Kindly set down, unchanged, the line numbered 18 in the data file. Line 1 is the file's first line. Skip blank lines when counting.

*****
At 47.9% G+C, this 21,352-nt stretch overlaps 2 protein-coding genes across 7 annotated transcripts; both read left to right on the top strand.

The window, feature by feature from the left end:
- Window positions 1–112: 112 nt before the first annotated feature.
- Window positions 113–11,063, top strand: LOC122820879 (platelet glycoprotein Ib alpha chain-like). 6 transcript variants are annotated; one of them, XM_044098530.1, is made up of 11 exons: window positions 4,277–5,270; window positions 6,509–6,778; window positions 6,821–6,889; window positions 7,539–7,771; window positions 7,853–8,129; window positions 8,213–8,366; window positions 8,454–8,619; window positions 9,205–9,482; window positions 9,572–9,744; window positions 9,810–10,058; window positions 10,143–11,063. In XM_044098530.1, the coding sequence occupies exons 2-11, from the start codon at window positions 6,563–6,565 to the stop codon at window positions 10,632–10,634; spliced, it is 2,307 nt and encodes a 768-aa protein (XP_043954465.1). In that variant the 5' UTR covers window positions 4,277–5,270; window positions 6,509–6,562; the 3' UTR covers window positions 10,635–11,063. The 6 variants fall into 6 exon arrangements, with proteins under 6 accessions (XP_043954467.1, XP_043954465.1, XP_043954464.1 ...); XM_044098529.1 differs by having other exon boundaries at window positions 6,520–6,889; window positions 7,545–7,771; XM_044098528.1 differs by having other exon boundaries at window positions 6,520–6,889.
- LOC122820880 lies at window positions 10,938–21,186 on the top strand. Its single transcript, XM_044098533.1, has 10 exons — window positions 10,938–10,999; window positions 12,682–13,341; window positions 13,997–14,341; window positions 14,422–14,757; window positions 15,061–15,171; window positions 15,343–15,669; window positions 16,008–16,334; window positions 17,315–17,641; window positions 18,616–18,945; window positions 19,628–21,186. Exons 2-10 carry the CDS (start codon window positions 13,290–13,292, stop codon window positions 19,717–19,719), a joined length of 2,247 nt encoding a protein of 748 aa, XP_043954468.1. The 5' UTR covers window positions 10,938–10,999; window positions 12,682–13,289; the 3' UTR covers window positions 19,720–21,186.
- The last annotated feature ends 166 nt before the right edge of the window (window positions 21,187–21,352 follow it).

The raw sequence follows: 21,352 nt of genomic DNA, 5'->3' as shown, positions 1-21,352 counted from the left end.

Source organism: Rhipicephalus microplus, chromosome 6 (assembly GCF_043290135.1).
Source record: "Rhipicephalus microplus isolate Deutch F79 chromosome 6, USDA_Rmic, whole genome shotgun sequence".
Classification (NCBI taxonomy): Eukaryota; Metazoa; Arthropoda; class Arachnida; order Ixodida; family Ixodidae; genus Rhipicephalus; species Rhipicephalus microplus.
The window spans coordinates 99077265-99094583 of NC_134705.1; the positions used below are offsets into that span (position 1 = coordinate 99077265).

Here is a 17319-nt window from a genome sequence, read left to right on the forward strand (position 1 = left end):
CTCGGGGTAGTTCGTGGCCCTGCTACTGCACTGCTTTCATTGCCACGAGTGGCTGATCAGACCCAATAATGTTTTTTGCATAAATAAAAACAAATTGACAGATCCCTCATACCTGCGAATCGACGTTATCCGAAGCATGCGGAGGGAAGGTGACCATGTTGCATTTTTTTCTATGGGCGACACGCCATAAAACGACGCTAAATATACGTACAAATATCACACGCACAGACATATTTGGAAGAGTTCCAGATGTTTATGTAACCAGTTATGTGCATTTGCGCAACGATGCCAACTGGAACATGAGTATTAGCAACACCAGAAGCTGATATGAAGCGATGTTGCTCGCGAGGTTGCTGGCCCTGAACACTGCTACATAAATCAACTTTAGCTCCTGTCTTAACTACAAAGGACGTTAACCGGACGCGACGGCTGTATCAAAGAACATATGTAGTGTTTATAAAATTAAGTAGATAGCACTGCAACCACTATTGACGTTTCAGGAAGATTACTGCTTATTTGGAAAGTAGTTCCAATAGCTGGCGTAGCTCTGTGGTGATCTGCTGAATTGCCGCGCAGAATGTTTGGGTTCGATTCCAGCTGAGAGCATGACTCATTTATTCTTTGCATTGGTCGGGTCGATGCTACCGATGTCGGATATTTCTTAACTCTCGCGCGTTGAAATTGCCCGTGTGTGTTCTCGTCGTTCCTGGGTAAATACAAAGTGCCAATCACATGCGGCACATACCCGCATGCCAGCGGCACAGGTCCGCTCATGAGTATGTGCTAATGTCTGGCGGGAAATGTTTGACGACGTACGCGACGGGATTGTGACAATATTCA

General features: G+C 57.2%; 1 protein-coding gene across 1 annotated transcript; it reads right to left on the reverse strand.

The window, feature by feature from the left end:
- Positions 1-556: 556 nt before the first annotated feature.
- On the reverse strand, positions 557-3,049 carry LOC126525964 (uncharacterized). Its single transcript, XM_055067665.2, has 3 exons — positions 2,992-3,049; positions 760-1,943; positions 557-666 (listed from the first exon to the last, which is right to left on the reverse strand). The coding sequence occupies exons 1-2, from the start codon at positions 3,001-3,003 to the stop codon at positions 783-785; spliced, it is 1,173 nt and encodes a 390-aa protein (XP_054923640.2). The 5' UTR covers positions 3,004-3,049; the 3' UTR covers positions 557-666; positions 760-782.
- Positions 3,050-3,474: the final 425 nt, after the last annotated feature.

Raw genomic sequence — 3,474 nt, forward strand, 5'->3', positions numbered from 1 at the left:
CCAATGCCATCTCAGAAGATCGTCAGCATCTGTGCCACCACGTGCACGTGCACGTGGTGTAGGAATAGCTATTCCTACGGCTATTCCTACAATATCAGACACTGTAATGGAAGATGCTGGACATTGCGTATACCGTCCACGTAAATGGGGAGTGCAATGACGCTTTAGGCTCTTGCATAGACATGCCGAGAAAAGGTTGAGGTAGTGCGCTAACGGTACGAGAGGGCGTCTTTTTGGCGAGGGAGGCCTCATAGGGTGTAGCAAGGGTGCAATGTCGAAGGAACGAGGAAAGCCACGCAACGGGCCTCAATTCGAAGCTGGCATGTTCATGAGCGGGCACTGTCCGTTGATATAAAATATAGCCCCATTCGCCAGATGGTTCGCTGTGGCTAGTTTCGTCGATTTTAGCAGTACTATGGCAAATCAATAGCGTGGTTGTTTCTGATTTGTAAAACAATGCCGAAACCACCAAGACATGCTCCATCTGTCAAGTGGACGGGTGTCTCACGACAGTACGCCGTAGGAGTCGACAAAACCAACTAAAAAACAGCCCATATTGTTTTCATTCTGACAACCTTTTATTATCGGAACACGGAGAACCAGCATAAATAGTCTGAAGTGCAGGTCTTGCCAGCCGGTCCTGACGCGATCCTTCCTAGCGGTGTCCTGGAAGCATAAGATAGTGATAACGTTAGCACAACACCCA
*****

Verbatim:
- Positions 3,050-3,474: the final 425 nt, after the last annotated feature.